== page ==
Thousands take to streets during Copenhagen climate talks, urging negotiators to listen to the people

Publish date: December 12, 2009

COPENHAGEN – Thousands of climate protestor took to the streets gathering in this city’s Christiansborg Castle square and vowed to march six kilometres to the Bella Center, where the climate negotiations are taking place to deliver the message that politicians are radically out of touch with the needs of the world.

Police, many dressed in riot gear, estimated the number of protestors who gathered in force on the square – where various politicians actors an even a supermodel – were present to give pep talks, to be 25,000. By 4 pm local time, however, the Danish news website put the number of activists at 100,000 as the march gathered momentum as it crossed the city. The march began at 1 pm. Solidarity protests held earlier for the climate in Australia reached some 50,000.

Activists in Copenhagen held signs against the gleaming backdrop of golden spires that read, “Bla, Bla, Bla – Action Now,” “Nature does not compromise,” and “There is no Plan B because there is no Planet B.” Placards were to be found in dozens of other languages as well, from Russia, to Arabic, to Urdu Danish, German and more.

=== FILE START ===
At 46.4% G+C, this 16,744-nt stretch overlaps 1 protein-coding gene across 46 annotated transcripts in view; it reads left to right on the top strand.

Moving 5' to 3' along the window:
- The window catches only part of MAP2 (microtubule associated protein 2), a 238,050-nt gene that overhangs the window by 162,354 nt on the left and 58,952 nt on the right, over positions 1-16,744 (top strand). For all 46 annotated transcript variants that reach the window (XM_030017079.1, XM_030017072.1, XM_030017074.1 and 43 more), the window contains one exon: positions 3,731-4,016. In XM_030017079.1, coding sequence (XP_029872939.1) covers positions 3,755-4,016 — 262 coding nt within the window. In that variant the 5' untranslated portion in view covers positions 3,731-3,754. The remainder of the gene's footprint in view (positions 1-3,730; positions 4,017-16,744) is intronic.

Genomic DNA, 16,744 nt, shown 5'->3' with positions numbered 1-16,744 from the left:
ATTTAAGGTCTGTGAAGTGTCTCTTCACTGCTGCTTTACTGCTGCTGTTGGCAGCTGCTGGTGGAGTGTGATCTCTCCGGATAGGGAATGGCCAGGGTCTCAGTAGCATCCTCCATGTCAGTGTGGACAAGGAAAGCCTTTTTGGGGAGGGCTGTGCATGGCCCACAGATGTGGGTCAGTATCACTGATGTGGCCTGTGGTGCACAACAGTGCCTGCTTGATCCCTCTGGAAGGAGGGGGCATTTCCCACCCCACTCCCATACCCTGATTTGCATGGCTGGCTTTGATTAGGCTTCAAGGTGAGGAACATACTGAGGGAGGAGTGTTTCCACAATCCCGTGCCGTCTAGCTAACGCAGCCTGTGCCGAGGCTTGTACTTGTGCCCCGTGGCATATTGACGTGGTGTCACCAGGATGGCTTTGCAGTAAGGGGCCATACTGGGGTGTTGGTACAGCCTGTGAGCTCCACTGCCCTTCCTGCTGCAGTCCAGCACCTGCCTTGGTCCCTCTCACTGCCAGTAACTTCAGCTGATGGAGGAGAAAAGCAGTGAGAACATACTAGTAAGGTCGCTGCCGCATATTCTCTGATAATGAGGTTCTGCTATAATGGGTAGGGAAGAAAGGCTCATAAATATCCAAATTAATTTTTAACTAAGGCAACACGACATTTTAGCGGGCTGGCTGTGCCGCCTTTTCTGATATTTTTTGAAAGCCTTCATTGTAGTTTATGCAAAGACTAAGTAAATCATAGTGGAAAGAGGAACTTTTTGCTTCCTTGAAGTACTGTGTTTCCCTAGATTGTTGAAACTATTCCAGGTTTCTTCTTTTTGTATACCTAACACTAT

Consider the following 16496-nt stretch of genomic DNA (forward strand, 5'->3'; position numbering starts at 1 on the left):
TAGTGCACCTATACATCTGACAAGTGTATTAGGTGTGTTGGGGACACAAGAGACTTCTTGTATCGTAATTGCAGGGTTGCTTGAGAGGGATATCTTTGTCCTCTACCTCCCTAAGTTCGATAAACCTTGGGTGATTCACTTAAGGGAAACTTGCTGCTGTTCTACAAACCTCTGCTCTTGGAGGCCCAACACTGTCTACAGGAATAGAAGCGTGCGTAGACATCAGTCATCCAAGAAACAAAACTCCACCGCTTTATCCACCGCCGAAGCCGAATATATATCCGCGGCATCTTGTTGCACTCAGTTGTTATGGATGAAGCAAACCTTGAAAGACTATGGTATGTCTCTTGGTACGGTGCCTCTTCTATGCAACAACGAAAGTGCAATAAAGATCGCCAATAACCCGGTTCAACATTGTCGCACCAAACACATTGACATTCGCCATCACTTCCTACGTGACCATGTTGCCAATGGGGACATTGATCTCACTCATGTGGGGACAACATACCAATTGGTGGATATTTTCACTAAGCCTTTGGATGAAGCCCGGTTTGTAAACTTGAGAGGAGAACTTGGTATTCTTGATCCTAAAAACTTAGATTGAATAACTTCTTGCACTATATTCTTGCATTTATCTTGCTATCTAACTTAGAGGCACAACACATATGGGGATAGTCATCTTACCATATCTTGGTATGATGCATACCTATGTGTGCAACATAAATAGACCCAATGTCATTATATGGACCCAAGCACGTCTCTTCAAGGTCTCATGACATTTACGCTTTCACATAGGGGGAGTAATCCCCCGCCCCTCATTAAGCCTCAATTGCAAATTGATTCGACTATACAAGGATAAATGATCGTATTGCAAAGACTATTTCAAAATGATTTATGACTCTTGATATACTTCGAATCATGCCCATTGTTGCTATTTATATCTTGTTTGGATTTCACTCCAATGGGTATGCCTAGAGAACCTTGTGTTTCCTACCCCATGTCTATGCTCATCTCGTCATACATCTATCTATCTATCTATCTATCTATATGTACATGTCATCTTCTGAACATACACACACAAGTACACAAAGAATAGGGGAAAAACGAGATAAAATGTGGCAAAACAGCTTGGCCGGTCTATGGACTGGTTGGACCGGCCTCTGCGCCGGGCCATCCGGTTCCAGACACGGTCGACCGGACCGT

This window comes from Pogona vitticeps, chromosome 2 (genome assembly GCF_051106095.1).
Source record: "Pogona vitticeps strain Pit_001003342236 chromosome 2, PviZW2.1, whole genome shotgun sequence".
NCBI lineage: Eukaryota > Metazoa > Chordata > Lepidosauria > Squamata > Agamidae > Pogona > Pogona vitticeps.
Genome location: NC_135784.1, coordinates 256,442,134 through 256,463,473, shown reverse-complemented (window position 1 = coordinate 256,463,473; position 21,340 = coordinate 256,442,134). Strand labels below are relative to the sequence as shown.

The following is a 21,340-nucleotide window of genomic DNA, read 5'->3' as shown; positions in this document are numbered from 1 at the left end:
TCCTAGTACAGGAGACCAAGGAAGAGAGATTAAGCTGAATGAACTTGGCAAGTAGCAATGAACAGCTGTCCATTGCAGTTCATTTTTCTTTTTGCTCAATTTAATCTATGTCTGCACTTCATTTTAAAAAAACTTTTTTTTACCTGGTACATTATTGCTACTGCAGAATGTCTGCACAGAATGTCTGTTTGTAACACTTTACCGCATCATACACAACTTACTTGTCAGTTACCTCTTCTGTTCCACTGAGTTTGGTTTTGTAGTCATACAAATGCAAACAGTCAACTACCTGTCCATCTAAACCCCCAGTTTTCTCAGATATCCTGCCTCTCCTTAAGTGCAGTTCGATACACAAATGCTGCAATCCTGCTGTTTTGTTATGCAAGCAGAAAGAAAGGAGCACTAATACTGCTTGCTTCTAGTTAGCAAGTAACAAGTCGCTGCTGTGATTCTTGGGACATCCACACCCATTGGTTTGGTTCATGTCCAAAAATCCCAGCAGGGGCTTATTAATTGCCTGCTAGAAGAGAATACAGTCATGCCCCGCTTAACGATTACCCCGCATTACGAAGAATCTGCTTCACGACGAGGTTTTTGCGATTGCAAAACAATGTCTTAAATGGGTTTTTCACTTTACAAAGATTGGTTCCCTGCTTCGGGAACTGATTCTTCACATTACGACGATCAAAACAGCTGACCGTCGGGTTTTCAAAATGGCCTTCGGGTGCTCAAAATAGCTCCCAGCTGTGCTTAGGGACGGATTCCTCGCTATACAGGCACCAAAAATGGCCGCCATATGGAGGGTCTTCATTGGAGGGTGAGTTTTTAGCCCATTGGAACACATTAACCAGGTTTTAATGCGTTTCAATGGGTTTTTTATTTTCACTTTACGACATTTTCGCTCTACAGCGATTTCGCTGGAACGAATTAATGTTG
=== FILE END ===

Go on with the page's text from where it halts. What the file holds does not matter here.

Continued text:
Copenhagen police questioned on the street at the beginning of the March said all had so far progressed peacefully. But by later in the day, some 300 to 400 people had been taken into custody as the march progressed toward the Bella Center, a police spokeswoman told Bellona Web in a telephone interview. When asked what people were being held for, the spokeswoman said, “I am not sure, but it is surely for something illegal.” 
The sheer number of bicycles in evidence in the crowd throng, and in Copenhagen in general, seemed to espouse that. Jeppe Veolkmann, 27, brought out his 29-year-old wife Julie and nine-month old daughter to Christainsborg Castle in a sort of modernized rickshaw that he said was his family’s statement against using a car

“There are very few in Copenhagen who don’ use bikes,” he said. “We don’t want to own a car and we hope that other cities will learn from Copenhagen,” said Veolkmann.

According to statistics provided by Copenhagen’s city administration, some 37 percent of its 526,000 resident travel by bicycle, even through the northern capital’s cruel winters.

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